New research project for wind-powered ships KSP WIND kicks off

Norwegian research organization SINTEF Ocean has launched the KSP WIND project dedicated to wind propulsion for merchant ships.


As informed, a formal kick-off of the project occurred last week, through a series of presentations from the project partners, a consortium of 14 companies, including Norsepower, Klaveness Combination Carriers (KCC), AYRO, LMG Marin, Kongsberg Maritime, Odfjell and others. The funding for the project is provided by the Research Council of Norway, and the project is expected to last until 2027.

According to SINTEF, KSP WIND will develop new simulation tools for accurate analysis of wind-powered ships that include aerodynamics, hydrodynamics, propulsion, machinery, control system, and operation, both for short-term time-domain analysis and long-term statistical analysis.

The tools will then be used for accurate case studies of wind-powered ships to quantify the potential of wind power and make suggestions for design changes to maximize fuel savings.

This is expected to help Norwegian shipowners, ship designers, and equipment suppliers positions within emission-friendly maritime technology and enable sustainable growth while reducing the environmental impact.

Specifically, KSP WIND’s main objective is to study merchant ships where a large portion of the propulsion power comes from the wind, with a particular focus on unsteady effects and challenges related maneuvering, sea keeping, and ship system interaction.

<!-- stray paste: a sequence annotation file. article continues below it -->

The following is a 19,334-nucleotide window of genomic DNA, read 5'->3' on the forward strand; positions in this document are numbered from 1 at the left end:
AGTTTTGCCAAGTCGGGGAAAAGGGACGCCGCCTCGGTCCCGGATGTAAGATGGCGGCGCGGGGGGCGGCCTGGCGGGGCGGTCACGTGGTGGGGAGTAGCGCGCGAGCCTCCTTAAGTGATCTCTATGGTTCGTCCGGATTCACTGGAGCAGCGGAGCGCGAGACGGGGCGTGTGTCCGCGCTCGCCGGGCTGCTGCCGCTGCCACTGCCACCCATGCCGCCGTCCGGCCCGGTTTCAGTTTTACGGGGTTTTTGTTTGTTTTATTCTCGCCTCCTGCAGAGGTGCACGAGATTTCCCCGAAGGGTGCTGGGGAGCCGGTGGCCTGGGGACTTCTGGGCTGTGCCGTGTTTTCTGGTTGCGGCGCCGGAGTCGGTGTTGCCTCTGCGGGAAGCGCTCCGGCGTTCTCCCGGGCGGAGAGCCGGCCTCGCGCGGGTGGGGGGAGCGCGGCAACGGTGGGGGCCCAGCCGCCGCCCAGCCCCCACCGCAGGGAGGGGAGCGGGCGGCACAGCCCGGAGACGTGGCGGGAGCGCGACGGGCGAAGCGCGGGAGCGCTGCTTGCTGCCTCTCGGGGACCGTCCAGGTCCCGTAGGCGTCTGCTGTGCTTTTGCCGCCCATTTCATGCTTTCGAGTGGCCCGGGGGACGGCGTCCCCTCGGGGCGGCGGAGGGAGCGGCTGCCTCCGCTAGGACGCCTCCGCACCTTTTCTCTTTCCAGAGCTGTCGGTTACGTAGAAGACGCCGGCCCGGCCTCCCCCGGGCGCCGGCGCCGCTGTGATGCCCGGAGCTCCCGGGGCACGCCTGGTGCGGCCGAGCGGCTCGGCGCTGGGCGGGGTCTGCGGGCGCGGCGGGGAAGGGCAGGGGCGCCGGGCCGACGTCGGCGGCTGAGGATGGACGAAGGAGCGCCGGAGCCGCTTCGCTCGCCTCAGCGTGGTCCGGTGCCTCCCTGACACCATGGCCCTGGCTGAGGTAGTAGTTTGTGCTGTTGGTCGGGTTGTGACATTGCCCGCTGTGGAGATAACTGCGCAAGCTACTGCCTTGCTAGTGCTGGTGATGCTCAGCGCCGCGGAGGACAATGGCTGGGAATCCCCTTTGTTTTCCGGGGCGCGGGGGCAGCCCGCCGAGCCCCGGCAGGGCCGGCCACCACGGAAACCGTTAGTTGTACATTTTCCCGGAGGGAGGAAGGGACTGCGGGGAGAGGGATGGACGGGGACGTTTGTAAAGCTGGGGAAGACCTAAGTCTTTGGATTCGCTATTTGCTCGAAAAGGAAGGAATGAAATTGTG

The goal is to quantify how these effects might affect the performance and fuel savings of wind-powered ships and to suggest solutions to any problems detected.

The partners expect that the risk (both economical and safety) connected to installing new wind power devices will be reduced by developing new and more accurate simulation tools for the maritime industry.

Greenhouse gas emissions from shipping represent around 3 percent of global emissions. Due to new regulations, this must be reduced drastically in the coming years before reaching zero by 2050.

Switching from fossil fuels to other energy carriers is challenging. Batteries require high investment costs and huge space on board to be feasible for long-distance shipping. Zero-emission fuels – such as hydrogen, ammonia, and methanol – have a long way to go before they can be produced sustainably at a large enough scale. The maritime sector is, therefore, searching for other complementary solutions.

Wind-propulsion technology (also known as wind-assisted technology) is among the solutions that have gained increasing attention recently. Looking at the international shipping fleet (and new-build order book), by the end of 2023, around 50 large ships out of over 110,000 vessels, will have wind-assisted technology, according to SINTEF.